The mode selection process in block-based video encoders involves minimising the rate-distortion cost function J=D+ R where is the Lagrange multiplier, R is the rate and D is the SSD between original and reconstructed video data. MOSp-based mode selection would involve integrating the MOSp metric into the RD cost function to make the mode selection and choosing the best mode which minimises this cost function. A new MOSp-based mode selection model is Presented here.

The rate-distortion cost function used in the reference H264/AVC is:

J = D +× R

Where is the Lagrange multiplier, R is the rate and D is the SSD between original and reconstructed video data. Integrating the MOSp metric into equation involves defining a new MOSp-based distortion measure and a new Lagrange multiplier. The new MOSp- based rate-distortion cost function model is given as:

J = Dmosp + mosp×R

where mosp D is MOSp-based distortion measure which replaces the SSD measure and mosp is the new Lagrange multiplier which must to be re-modelled. The Lagrange multiplier in the reference H264/AVC is calculated as a function of the Quantisation Parameter (QP) and has been modelled for SSD as the distortion metric. Therefore, changing SSD to mosp D will require re-modelling of the Lagrange multiplier to obtain mosp R is the total bits for coding a macroblock using the mode under test.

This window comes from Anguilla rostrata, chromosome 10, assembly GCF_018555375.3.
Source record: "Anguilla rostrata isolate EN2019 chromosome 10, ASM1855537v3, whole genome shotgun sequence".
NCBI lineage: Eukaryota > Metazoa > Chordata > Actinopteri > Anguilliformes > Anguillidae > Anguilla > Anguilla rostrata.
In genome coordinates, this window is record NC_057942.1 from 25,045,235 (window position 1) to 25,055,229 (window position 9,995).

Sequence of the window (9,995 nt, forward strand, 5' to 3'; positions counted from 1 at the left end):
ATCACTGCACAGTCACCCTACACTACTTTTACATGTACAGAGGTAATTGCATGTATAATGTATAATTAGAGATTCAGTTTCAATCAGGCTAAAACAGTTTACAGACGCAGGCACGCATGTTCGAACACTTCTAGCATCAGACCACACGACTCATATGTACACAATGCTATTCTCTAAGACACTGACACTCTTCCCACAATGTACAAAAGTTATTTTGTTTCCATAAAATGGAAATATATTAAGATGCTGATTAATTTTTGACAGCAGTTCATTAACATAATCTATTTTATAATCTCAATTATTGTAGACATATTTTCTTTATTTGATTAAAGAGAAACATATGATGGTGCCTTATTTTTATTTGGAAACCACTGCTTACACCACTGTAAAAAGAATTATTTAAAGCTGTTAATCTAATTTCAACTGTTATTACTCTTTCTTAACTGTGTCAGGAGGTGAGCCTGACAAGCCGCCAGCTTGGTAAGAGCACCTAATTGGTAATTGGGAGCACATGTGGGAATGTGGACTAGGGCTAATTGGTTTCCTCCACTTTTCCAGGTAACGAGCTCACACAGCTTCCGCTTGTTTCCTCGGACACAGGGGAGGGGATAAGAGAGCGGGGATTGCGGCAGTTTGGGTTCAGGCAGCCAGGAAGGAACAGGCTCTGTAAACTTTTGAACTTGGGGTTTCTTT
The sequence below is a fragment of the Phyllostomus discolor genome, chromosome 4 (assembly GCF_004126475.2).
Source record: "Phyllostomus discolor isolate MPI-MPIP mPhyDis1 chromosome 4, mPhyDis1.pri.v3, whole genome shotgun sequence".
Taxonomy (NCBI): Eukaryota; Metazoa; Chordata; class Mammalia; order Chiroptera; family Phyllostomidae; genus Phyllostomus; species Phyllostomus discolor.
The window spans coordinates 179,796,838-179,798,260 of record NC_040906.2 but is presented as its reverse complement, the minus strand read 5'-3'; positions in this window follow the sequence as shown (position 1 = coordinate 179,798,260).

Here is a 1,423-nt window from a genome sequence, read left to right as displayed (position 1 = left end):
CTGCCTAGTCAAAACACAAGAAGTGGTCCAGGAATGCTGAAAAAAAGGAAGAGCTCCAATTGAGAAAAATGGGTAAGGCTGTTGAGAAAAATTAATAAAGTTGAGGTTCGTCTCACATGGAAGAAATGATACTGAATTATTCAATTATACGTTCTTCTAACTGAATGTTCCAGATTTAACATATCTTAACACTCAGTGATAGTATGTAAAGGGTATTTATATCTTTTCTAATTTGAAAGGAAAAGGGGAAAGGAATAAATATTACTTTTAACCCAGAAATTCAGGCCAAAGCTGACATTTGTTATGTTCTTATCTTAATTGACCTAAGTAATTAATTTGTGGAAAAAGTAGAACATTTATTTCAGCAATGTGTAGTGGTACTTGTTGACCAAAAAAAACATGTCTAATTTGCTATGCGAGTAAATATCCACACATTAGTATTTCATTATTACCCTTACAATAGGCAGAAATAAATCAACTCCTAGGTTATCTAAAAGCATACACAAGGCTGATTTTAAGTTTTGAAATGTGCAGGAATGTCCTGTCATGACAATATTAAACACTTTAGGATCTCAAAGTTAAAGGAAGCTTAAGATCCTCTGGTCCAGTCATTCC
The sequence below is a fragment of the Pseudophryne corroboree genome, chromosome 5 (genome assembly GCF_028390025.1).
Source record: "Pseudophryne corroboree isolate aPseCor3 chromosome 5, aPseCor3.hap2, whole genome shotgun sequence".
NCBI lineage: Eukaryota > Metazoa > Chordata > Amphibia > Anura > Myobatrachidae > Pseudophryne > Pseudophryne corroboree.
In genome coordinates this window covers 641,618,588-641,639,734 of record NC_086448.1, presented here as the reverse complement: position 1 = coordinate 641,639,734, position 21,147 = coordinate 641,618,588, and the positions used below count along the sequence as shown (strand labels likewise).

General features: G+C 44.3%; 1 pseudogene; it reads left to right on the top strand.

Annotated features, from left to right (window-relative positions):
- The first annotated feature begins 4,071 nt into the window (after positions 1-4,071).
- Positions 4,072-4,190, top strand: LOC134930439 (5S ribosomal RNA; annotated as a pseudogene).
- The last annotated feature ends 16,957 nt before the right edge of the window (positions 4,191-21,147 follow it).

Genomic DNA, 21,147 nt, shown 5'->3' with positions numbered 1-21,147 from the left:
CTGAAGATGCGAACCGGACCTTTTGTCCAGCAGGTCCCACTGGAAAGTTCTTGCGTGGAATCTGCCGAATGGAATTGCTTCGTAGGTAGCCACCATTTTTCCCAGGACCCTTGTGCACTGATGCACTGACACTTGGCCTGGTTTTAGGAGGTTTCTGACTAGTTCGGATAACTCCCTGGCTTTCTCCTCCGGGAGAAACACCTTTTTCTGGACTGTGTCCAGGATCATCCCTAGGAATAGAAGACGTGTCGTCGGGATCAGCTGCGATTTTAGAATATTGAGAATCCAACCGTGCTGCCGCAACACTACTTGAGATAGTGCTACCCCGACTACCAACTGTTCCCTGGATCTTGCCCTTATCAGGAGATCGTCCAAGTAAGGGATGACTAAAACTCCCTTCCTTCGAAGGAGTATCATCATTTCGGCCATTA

A distortion measure derived from the MOSp metric must be inversely related to the MOSp measure. Therefore, the MOSpbased distortion measure, mosp D is given as:

Dmosp=1 MOSp

The Mean Opinion Score (MOS) can be calculated from the set of formulas as shown below.

Video quality Vq is calculated using the video quality parameter Vq

is expressed as

Where Icoding represents the basic video quality affected by the coding distortion under a combination of video bit rate (BrV [kbit/s]) and video frame rate (FrV [fps]), and the packet loss robustness factor DPplV expresses the degree of video quality robustness due to packet loss where PplV [%] represents the packet-loss rate.